Basic Nutrition

The energy available in food is measured in calories. Everything we eat provides energy, either now or later, but not all that we eat is nutricious. We eat two basic types of foods; the macronutrients which are protiens, fats, carbohydrates, and wate; and, micronutrients which are our vitamins and minerals.

Essential nutrients cannot be made by our bodies and must be taken in by what we eat, or by the use of supplements.

The Five Basic Food Groups

It would be super if all we had to do is get our food, cook it, and we would have a complet, balanced diet. Unfortunately that is not real life. Learning about the different food groups will certainly make our choices easier to make in order to obtain that balance in our diet.

Foods are grouped together by the similar nutritional properties they share. There are five basic food groups: vegetables, fruits, grains, dairy, and protein.

Vegetables:  Try to eat all vegetables that are organic. Veggies may be frozen, fresh, canned or dried. The “100 precent” vegetable juices are also included in this group.

Fresh or super fast frozen should be your first choice. If using canned vegetables, drain and rinse to remove excess sodium. Vegetables are usually always low in calories and high in nutrition.

Fruits:  Try to eat all organic fruits. Fruits may be eaten fresh, frozen, canned, or dried. All fruits that are “100 percent” fruit juices are in this group.

Look for canned fruits that are packed in 100% juice or water. If eating fruits packed in syrup, drain the syrup and discard.

Grains:  Grains are either whole or refined. Eat only organic, healthy grains. If you need to eat gluten free, take all grains out of your diet unless you can verify they are gluten free.

Dairy:  Try to eat or drink all milk products that are organic. Milk, whole or otherwise, butter, cream, and other products made with milk are included in this category.

Protein:  Try to make sure all protein products are organic. This group includes lean grass-fed meats, poultry, seafood, eggs, beans, peas, organic soy products, unsalted nuts and seeds.

Limit or eliminate all processed foods, especially foods that are heavily salted or cured. You can find organic uncured meats, although most organic foods are slightly more expensive.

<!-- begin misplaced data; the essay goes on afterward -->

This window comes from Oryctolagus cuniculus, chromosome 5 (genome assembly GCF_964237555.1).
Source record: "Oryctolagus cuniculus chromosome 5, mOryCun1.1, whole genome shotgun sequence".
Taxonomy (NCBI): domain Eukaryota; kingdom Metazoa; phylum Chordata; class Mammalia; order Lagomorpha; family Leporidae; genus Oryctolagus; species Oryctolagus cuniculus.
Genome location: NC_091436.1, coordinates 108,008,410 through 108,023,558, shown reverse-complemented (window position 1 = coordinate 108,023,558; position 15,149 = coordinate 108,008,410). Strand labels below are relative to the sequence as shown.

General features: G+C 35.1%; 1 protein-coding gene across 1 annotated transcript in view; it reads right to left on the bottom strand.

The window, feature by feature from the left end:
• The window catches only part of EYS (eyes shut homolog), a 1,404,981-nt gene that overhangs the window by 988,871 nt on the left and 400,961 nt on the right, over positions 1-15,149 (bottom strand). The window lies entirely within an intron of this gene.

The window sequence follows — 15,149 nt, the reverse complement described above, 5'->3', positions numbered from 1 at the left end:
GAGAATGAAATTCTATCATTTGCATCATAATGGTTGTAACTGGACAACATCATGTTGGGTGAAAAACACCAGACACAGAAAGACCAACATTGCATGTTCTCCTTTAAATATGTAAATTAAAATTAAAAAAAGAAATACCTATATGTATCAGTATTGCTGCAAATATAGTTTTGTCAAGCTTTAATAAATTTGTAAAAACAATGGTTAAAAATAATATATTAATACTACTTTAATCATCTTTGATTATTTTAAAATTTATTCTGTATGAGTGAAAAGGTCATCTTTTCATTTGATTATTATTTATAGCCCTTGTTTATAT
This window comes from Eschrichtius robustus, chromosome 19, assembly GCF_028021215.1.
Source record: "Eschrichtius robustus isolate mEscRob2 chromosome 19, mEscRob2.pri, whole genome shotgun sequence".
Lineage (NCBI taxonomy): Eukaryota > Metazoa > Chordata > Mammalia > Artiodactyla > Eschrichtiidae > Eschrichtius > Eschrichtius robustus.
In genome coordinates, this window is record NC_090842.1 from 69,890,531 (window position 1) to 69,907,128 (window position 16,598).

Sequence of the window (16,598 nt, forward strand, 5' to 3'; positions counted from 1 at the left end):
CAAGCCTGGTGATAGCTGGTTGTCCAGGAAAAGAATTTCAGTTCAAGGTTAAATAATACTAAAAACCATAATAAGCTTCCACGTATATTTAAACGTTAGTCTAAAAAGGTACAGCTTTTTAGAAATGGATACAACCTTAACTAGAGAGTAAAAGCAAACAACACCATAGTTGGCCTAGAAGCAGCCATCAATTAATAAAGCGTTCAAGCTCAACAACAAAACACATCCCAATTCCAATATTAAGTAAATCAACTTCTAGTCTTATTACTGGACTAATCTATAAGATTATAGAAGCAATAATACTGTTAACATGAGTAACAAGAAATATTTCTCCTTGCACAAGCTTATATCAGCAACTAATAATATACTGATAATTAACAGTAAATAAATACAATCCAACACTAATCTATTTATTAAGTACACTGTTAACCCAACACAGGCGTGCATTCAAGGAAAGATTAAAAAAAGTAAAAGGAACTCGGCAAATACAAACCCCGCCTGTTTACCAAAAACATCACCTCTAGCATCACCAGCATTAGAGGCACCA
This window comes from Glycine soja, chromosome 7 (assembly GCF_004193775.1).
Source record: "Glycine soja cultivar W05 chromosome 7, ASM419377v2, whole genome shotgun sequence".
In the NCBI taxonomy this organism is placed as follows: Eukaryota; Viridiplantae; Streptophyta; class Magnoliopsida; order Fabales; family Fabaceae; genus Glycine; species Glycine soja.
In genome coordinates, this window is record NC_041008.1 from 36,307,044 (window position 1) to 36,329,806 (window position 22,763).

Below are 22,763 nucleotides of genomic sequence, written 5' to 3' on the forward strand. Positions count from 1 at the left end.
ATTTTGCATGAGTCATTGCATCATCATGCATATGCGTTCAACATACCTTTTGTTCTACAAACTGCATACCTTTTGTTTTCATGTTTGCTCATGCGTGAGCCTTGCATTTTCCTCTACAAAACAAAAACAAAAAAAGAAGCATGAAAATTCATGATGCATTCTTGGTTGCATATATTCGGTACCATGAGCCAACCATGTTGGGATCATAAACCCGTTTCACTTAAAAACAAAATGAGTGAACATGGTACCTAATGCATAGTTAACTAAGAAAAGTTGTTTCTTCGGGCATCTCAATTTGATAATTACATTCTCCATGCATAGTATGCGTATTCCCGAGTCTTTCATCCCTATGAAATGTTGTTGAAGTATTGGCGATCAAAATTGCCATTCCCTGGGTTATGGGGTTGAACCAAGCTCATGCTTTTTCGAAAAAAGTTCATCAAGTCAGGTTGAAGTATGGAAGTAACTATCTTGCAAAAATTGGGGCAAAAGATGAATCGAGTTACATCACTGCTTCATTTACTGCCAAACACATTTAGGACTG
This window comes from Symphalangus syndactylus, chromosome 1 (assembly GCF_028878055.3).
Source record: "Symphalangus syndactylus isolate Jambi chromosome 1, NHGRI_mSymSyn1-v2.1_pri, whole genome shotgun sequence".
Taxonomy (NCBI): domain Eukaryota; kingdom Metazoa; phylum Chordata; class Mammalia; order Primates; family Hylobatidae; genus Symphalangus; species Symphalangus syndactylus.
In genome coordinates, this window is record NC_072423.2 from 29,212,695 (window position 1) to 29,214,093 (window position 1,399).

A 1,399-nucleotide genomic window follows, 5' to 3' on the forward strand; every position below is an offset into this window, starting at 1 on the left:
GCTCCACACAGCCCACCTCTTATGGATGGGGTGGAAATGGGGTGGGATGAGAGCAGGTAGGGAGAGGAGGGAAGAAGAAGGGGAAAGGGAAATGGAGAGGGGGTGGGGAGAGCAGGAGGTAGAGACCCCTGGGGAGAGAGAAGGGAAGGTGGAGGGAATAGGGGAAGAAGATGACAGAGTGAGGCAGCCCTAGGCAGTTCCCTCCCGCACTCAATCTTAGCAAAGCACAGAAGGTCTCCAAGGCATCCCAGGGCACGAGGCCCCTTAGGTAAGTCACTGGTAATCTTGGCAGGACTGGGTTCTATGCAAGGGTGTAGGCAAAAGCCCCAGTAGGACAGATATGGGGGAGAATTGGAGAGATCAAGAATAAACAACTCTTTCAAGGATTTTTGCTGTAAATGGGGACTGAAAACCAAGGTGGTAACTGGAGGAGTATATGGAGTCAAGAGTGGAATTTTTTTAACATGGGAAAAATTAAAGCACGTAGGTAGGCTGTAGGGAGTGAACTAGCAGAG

Use only organic oils such as avocado, olive, and coconut. There are a few more, but make sure they are organic.

Shopping for Healthy, Organic, Nutriticious Food

Shop organically and learn to read labels. The information listed on the labels is for portions so learn what a portion of any given product is and eat accordingly. Don’t forget to check the portion size.

Ingredients on the labels are listed in the most included to least included from top to bottom, or from beginning to the end. The fewer the ingredients you find in your food may mean that it is, indeed, more heathly for you. Try to not have more than three ingredients in your food. Be super wary about a long list of ingredients with many that you don’t know what are or cannot pronounce.

Portion Control

Just because food is labeled organic does not mean you can eat all you want. You must learn to read the portion sizes and eat accordingly. Remember, it is extremely easy to overeat if you eat fast. It may also be helpful to use smaller dishes to limit the servings of what you do eat.


A healthy diet will provide you with all the essential nutrients you need.  Select from a variety of foods while balancing the amout, portion-wise, of what you consume. With some practice you can learn to be a healthy eater and wise shopper. Your results will be well worth your efforts.